Does exercising influence the response to stress?

In my last post, ‘Exercise and Stress Response‘ I chatted about how exercise may help us build resilience to coping with stressful situations.

In part 4 today I’ll answer this question:

What have you noticed about exercise and its ability to influence your stress levels and your response to stress?

In short though, we are designed to move every day. Whilst we don’t move like humans of 100 years ago or 1000 years ago, we need to find movement modalities we enjoy to undertake every day. That can be as simple as a daily 15 minute walk, yoga, practicing other generalised movements or playing with the kids.

Moving every day and feeling good go hand in hand.

Why read when you can listen…

Got any thoughts?


Does exercise help reduce stress?

Part 2

In part 1 I talked about the whys behind my exercise. Today I delve into a great question.

As an escape from stressors, exercise definitely offers something to focus on. Because I often focus on the positives of training, I leave every session feeling better. Feeling good feels good – so finishing a training session feeling good can sometime continue for hours.

Previously though, a specialised focus on certain lifts whilst training for Powerlifting did sway the benefits away from feeling good. An overly specialised training program can push us further into distress and away from eustress. For that reason, I prefer not to program overly intensive or specialised routines for too long. 4 to 6 weeks, two to three times a years proves a suitable duration for the hard and heavy specialised programs while the rest of the year is used to develop well rounded generalisations.

Training hard in high stress periods is never a good idea if longevity is your goal.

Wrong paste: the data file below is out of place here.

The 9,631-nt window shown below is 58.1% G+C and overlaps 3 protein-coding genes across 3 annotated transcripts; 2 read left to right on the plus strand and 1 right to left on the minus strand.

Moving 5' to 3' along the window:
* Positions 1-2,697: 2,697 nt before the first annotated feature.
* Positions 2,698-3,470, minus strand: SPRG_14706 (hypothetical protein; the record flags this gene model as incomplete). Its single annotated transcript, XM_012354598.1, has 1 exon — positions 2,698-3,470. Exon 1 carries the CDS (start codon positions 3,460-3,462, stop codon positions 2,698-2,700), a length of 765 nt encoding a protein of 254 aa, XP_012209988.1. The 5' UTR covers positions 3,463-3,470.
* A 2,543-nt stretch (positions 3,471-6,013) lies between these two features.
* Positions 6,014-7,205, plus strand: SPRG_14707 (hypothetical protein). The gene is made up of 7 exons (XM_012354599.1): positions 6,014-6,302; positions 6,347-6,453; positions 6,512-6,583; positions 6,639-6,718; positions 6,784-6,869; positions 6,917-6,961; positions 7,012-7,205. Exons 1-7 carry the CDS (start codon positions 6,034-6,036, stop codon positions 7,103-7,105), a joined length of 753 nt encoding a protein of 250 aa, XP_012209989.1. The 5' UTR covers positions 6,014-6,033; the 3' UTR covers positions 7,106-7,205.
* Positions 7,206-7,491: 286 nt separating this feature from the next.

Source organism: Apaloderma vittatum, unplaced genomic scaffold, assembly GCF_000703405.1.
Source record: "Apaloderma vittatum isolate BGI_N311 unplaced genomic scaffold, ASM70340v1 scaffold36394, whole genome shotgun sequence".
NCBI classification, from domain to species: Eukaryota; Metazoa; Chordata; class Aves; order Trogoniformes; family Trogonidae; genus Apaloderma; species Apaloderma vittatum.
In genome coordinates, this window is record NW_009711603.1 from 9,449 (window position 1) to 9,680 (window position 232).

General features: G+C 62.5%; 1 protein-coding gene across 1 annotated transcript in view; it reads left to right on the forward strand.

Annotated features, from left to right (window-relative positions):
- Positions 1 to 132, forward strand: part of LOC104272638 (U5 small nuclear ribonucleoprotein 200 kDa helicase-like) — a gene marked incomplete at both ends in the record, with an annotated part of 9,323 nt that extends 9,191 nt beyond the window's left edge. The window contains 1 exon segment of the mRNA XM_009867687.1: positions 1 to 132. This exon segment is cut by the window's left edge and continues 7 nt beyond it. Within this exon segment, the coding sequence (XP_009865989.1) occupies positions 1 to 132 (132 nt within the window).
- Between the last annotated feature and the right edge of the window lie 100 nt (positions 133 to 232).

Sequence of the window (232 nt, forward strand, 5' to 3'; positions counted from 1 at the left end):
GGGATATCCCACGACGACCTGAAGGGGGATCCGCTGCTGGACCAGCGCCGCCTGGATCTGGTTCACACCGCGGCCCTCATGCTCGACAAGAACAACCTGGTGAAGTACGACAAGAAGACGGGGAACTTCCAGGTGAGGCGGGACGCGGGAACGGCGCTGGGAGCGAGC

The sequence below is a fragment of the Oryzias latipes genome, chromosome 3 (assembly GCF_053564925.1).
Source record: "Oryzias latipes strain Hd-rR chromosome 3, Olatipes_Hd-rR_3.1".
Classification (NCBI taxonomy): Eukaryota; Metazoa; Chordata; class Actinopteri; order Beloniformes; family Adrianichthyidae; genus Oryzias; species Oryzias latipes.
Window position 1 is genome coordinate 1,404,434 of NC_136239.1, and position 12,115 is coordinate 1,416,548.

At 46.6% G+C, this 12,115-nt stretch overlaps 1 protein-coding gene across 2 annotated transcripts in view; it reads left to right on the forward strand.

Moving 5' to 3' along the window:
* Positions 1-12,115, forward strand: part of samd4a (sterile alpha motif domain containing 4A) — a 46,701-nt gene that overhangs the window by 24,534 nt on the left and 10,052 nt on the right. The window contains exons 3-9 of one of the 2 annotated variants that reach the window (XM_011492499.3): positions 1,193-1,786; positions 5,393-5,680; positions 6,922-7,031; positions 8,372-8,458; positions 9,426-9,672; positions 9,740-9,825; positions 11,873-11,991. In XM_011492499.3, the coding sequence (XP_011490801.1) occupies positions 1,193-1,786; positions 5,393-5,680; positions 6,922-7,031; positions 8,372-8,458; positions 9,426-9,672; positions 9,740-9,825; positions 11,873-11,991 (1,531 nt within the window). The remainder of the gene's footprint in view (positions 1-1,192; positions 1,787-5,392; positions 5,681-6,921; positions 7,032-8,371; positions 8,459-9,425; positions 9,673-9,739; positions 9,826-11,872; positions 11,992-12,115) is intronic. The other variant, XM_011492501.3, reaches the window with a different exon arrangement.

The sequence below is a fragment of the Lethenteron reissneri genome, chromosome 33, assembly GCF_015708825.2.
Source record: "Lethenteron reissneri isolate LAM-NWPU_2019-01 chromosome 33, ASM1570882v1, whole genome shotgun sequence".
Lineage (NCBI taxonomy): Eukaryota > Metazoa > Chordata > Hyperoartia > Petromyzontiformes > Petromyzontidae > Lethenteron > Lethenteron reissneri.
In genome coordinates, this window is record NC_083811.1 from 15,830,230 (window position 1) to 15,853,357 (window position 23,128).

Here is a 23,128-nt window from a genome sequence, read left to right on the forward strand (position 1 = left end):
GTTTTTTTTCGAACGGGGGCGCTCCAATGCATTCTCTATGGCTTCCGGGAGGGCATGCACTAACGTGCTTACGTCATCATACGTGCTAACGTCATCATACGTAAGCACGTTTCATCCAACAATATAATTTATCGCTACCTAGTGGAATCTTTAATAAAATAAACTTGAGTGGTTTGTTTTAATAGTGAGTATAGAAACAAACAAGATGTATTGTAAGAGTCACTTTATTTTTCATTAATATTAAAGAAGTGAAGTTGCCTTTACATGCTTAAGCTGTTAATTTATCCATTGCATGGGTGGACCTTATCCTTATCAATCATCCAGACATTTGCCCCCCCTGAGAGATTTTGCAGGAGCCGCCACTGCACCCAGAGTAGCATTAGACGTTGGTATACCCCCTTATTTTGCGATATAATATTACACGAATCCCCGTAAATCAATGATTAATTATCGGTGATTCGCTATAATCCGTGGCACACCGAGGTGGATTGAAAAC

The science of course tells us that endorphins released during exercise makes us feel good. Whilst that’s true, it’s a similar statement to ‘eating makes us healthy’. But we know how that can go wrong.


Got any feedback or ideas? Please do get in touch.

Stress and Exercise

I recently had the opportunity to talk to a group of students (via video) on the subject of stress and how exercise can help mitigate the negative impacts.

Over a series of posts I will share my learned thoughts, opinions and experiences.

Part 1. Off on a gentle note

What role does exercise play in your life?

Exercising is just one component of moving for me. Exercise whether in sport or in my gym or rambling through the bush, is first-off my time. My time to distract myself from all the worries in life or to work them out in my head. I spend many hours a week helping other people with their exercise in their free time for whatever goals or needs they have. I therefor get my time.

Moving on from the ‘my time’ factor, exercise for me is a kind of exploration. I’ll never be the greatest at one kind of exercise (speed, power, strength, flexibility etc) but I like to learn more about what makes exercise healthy, optimal, stronger without having a negative impact on health. I love to see how the body can progress and up-skill.

I really enjoy taking some the more complex movements and breaking them down into simple chunks to practice and stitch together again. Not many people can perform a pull up or a pistol squat or even get down to the floor and up again without using their hands. I like to address this with my practices. How can we chunk down these moves before reassembling them into one fluent movement?

Got any feedback? Get in touch below.